Monthly Archives: January 2016

expository math teaching

Probability Primer


This post is a very brief introduction to some basic concepts in probability theory. We encounter uncertainty often in our everyday lives, for example, in the weather, games of chance (think of rolling dice or shuffling a deck of cards), financial markets, etc. Probability theory provides a language to quantify uncertainty, thereby allowing us to reason about future events whose outcomes are not yet known. In this note, we only consider events where the number of potential outcomes is finite.

The basic object of study in probability is a probability space. A (finite) probability space consists of a (finite) sample space \(\Omega = \{\omega_1, \omega_2, \ldots, \omega_n\}\) together with a function \(P : \Omega \to [0,1]\) which assigns probabilities to the outcomes \(\omega_i \in \Omega\). The probability function \(P\) satisfies \(P(\omega_i) \geq 0\) for all \(i\) and
\[
\sum_{i = 1}^n P(\omega_i) = 1.
\]
The interpretation is that \(P\) assigns probabilities or likelihoods to the events in \(\Omega\).

Example. We model the randomness of tossing a coin. In this case, there are two possible outcomes of a coin toss, heads or tails, so we take our sample space to be \(\Omega = \{H, T\}\). Since heads and tails are equally likely, we have \(P(H) = P(T) = 1/2\).

Example. Rolling a standard (six-sided) die has six outcomes which are equally likely. Thus we take \(\Omega = \{1, 2, 3, 4, 5, 6\}\) and \(P(i) = 1/6\) for \(i = 1, 2, \ldots, 6\).

Definition. Let \(\Omega\) be a sample space and \(P\) a probability function on \(\Omega\). A random variable is a function \(X : \Omega \to \mathbf{R}\).

Example. Going back to the coin toss example above, we can define a random variable \(C\) on the coin toss probability space defined by \(C(H) = 1\) and \(C(T) = -1\). This random variable may arise as a simple game: two players toss a coin and bet on the outcome. If the outcome is heads, player 1 wins one dollar, while if the outcome is tails, player 1 loses one dollar.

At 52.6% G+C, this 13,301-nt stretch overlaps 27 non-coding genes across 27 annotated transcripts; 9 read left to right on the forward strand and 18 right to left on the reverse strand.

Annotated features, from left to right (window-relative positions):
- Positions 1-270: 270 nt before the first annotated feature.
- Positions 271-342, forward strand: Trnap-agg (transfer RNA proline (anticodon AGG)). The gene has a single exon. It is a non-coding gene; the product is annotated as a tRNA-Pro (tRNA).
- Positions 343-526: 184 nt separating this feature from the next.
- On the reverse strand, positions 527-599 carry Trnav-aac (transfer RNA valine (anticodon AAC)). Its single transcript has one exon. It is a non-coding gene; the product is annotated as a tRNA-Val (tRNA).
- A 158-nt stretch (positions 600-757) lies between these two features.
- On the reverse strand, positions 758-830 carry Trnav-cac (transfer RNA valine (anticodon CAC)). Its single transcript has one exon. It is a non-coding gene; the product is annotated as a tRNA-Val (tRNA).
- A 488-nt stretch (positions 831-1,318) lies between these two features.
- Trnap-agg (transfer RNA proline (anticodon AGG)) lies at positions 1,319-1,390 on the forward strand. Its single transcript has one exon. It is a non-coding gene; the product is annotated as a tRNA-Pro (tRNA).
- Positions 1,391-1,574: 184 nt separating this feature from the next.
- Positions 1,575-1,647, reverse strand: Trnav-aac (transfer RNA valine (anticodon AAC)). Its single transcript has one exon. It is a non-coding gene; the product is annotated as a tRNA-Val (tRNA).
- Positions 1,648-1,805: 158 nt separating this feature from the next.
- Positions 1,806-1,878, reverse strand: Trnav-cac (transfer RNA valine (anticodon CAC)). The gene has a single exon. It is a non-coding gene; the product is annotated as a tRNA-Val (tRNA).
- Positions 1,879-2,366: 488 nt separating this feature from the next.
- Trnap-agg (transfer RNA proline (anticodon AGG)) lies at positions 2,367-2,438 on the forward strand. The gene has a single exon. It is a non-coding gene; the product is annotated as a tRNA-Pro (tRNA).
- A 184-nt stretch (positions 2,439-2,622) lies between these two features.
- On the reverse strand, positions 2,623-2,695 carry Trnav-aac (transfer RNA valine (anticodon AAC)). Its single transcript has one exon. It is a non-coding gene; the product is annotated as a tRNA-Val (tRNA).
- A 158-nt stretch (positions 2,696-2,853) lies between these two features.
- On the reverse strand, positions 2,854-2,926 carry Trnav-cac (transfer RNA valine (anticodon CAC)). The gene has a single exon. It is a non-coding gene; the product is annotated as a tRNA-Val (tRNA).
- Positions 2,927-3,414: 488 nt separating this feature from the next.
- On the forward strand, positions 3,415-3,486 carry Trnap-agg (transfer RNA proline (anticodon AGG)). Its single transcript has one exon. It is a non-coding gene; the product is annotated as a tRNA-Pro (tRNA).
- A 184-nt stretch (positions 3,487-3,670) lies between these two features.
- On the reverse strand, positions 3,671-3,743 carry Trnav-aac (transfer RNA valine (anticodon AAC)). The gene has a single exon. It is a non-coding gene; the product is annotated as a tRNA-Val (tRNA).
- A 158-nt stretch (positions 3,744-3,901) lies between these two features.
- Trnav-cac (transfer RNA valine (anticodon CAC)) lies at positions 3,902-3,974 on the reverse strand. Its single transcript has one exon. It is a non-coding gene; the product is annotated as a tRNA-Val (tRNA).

Example. For the die rolling example, we can define the random variable \(R\) by \(R(i) = i\). The value of \(R\) is simply the value showing on die after it is rolled.

Definition. A fundamental value assigned to random variable is its expected value, expectation or average, which is defined by the formula
\[
E(X) = \sum_{i = 1}^n X(\omega_i) P(\omega_i).
\]
The expected value of a random variable quantifies the behavior we expect to see in a random variable if we repeat an experiment (e.g. a coin flip or die roll) many times over.

Example. Going back to the coin flip example, we can compute
\[
E(C) = C(H) P(H) + C(T) P(T) = 1 \cdot \frac{1}{2} + (-1) \cdot \frac{1}{2} = 0.
\]
This tells us that if we repeatedly play the coin flip betting game described above, neither player has an advantage. The players expect to win about as much as they lose.

For the die rolling example, we compute
\[
E(R) = R(1) P(1) + \cdots + R(6) P(1) = 1 \cdot \frac{1}{6} + \cdots + 6 \cdot \frac{1}{6} = 3.5.
\]
Thus an “average” die roll is \(3.5\) (even though \(3.5\) cannot be the outcome of a single die roll).

Often, when speaking about random variables we omit reference to the underlying probability space. In this case, we speak only of the probability that a random variable \(X\) takes on various values. For the coin flipping example above, we could have just defined \(C\) by
\[
P(C = 1) = P(C = -1) = 1/2
\]
without saying anything about the underlying sample space \(\Omega\). The danger in this view is that if we don’t explicitly define \(C\) as a function on some probability space, it may make comparison of random variables difficult. To see an example of this, consider the random variable \(S\) defined on the die roll sample space, \(\Omega = \{1,\ldots, 6\}\) by
\[
S(i) =
\begin{cases}
1 &\text{ if } i \text{ is even}\\
-1 &\text{ if } i \text{ is odd}.
\end{cases}
\]